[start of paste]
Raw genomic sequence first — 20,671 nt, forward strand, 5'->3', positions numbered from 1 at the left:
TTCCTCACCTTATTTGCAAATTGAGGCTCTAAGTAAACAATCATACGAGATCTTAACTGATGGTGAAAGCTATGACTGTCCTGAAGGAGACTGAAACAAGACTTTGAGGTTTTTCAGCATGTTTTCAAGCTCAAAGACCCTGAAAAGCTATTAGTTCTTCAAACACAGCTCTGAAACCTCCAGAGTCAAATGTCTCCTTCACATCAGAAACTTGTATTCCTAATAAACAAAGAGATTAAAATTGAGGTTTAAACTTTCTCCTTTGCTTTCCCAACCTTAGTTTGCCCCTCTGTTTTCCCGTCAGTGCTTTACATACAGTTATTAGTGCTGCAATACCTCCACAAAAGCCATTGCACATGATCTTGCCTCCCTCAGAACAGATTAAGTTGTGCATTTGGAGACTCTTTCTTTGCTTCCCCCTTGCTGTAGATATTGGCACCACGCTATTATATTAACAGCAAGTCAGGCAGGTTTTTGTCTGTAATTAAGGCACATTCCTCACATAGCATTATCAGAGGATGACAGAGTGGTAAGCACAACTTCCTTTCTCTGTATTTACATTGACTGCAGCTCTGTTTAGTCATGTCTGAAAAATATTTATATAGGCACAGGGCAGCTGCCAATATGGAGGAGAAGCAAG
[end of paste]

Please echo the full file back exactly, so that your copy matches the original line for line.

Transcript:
Raw genomic sequence first — 20,671 nt, forward strand, 5'->3', positions numbered from 1 at the left:
TTCCTCACCTTATTTGCAAATTGAGGCTCTAAGTAAACAATCATACGAGATCTTAACTGATGGTGAAAGCTATGACTGTCCTGAAGGAGACTGAAACAAGACTTTGAGGTTTTTCAGCATGTTTTCAAGCTCAAAGACCCTGAAAAGCTATTAGTTCTTCAAACACAGCTCTGAAACCTCCAGAGTCAAATGTCTCCTTCACATCAGAAACTTGTATTCCTAATAAACAAAGAGATTAAAATTGAGGTTTAAACTTTCTCCTTTGCTTTCCCAACCTTAGTTTGCCCCTCTGTTTTCCCGTCAGTGCTTTACATACAGTTATTAGTGCTGCAATACCTCCACAAAAGCCATTGCACATGATCTTGCCTCCCTCAGAACAGATTAAGTTGTGCATTTGGAGACTCTTTCTTTGCTTCCCCCTTGCTGTAGATATTGGCACCACGCTATTATATTAACAGCAAGTCAGGCAGGTTTTTGTCTGTAATTAAGGCACATTCCTCACATAGCATTATCAGAGGATGACAGAGTGGTAAGCACAACTTCCTTTCTCTGTATTTACATTGACTGCAGCTCTGTTTAGTCATGTCTGAAAAATATTTATATAGGCACAGGGCAGCTGCCAATATGGAGGAGAAGCAAG